Mike Kirk honored with “Making a Difference Now” Award

Mike Kirk walks the halls of Vashon schools most weeks as the school district’s substitute principal, an emeritus qualification he enjoys after a career teaching and leading in Vashon’s schools.

A slight man with a natural authority, he circulates among groups of kids and individual students, noticing their expressions, their movements, who is distressed, who is excited, reading the energy in the building that day.

He is the rare person who can greet and chat, and also allow for a silent minute to pass to let a student know that he is someone who will let them talk.

Listening and being present for others is a skill honed over a lifetime, both as an educator and on thousands of calls as a volunteer firefighter and EMT. Mike Kirk has dedicated his life to being present for his fellow islanders.

The Vashon Community Scholarship Foundation has honored Mike Kirk with this year’s Making a Difference Now Award, in recognition of his nearly 60 years of island life in service to others.

As a teenager, Kirk spent a school term in seminary at Saint Edward’s preparing for the priesthood, only to realize that his true calling, at the time, was a regular teenage existence of sports, girls and classes at Blanchet High School near Green Lake in Seattle.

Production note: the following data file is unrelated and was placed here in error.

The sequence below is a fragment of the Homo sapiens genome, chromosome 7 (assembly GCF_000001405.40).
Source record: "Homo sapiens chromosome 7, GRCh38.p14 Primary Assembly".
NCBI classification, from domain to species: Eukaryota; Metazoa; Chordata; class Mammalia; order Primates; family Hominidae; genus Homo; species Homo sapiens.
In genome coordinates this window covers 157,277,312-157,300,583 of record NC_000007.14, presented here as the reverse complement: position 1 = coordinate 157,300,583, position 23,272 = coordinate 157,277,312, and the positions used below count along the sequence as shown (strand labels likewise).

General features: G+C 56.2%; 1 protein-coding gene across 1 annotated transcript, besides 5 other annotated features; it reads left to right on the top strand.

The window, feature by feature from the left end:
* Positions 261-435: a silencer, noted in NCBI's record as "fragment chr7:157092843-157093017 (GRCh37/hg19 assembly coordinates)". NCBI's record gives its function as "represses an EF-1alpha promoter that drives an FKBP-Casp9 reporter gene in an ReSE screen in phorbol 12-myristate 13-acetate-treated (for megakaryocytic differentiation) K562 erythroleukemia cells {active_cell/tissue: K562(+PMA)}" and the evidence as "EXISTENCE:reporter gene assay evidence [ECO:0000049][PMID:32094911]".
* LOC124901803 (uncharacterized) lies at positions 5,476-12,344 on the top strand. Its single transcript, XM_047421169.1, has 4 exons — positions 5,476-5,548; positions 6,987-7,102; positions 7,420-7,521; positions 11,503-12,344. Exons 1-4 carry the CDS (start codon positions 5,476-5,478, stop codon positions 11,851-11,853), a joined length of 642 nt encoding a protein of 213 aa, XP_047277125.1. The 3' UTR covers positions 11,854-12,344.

He developed an ease around a wide variety of people, first working at his dad’s luncheonette and later leading tours at the Rainier Brewery. He thought he might not go to college, but at the last minute followed his parents’ suggestion to check out the Jesuit Seattle University, where he ended up studying history and earning a teaching credential.

Kirk’s island story began in 1966 when he interviewed with superintendent Dr. Jerry Hester at the school district office — the building that became Sound Food in the 1970s and which today houses Vashon Estate Sales. The affable young Mr. Kirk was offered a position teaching seventh and eighth-grade English and history at Burton Elementary School, and so Vashon is where he and his wife Patti settled.

On the playground that first fall, during recess, Kirk saw a vehicle come around the corner, siren blaring — an old refurbished pick-up truck rigged to be a fire responder.

“Very likely, Mr. Tingley was burning off his field again and things got out of hand,” said Kirk. So volunteers jumped in their trucks and carried water.

There were more house fires back then, and it was labor-intensive to fight a fire, so volunteers were crucial to islanders’ safety.

Mike admired Patti’s father, a battalion chief in Seattle — and aware that summers for a teacher were wide open, he decided to attend firefighting training in January 1967. Learning and developing were always goals. EMT training started to become the norm nationwide, so they all trained for lifesaving.

Monday night drills got going. The Kirks moved to Burton. Kirk egged on his neighbor, Bob Stougard to join up.